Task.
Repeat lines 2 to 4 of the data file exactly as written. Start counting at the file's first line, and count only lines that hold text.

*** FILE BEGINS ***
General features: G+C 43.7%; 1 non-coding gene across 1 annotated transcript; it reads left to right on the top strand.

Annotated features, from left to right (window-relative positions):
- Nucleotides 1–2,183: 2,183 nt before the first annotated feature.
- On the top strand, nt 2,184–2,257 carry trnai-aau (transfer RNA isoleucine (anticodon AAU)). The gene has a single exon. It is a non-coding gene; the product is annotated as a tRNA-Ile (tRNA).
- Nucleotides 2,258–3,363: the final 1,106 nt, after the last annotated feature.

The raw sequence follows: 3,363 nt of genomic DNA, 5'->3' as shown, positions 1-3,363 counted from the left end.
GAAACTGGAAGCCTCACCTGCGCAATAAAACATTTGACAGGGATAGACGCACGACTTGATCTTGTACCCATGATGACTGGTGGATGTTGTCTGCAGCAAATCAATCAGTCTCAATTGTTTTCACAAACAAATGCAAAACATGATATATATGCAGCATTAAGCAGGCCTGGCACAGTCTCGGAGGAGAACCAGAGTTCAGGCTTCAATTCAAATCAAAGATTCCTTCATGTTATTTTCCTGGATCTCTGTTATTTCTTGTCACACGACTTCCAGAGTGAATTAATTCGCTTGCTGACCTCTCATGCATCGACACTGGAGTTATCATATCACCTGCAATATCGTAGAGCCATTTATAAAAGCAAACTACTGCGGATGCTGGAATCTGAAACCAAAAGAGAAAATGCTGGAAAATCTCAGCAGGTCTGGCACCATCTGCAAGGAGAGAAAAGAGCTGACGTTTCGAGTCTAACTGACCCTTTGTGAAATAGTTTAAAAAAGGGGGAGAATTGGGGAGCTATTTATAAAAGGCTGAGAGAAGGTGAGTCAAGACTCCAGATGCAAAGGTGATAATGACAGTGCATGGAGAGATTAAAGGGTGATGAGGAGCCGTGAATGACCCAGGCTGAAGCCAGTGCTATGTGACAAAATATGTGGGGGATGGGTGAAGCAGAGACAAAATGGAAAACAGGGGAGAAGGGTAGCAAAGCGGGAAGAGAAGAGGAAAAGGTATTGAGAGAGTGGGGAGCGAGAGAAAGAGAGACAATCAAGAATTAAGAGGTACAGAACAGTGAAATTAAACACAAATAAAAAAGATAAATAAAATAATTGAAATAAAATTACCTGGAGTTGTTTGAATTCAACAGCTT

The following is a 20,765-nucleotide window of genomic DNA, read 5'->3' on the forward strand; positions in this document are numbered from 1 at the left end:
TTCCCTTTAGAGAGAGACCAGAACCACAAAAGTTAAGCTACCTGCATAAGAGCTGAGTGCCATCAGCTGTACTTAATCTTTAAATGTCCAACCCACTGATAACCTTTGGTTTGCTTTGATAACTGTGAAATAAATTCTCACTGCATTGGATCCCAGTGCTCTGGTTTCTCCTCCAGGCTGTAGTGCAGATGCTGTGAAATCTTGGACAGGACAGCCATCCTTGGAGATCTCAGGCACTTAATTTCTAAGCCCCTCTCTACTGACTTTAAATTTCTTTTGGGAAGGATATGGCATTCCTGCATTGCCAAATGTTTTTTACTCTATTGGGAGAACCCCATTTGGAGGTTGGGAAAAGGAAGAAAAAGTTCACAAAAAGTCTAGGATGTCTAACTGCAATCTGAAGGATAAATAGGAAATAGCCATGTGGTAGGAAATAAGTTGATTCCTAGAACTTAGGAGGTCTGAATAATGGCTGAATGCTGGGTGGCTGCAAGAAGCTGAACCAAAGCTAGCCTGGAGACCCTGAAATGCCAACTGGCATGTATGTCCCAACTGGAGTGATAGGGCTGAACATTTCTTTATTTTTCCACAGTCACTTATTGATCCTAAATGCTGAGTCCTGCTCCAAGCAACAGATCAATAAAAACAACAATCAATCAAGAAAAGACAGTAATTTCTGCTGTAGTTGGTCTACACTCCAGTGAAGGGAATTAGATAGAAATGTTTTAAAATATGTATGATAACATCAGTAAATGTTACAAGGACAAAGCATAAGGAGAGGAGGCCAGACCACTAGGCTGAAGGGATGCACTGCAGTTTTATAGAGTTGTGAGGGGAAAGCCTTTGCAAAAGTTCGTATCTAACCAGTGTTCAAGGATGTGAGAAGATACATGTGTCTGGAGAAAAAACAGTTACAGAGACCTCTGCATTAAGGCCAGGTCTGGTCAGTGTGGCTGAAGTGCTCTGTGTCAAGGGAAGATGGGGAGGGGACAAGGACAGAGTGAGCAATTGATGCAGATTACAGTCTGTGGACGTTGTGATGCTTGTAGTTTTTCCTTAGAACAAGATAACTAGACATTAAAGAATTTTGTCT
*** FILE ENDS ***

Annotated features, from left to right (window-relative positions):
- Nucleotides 1–2,183: 2,183 nt before the first annotated feature.
- On the top strand, nt 2,184–2,257 carry trnai-aau (transfer RNA isoleucine (anticodon AAU)). The gene has a single exon. It is a non-coding gene; the product is annotated as a tRNA-Ile (tRNA).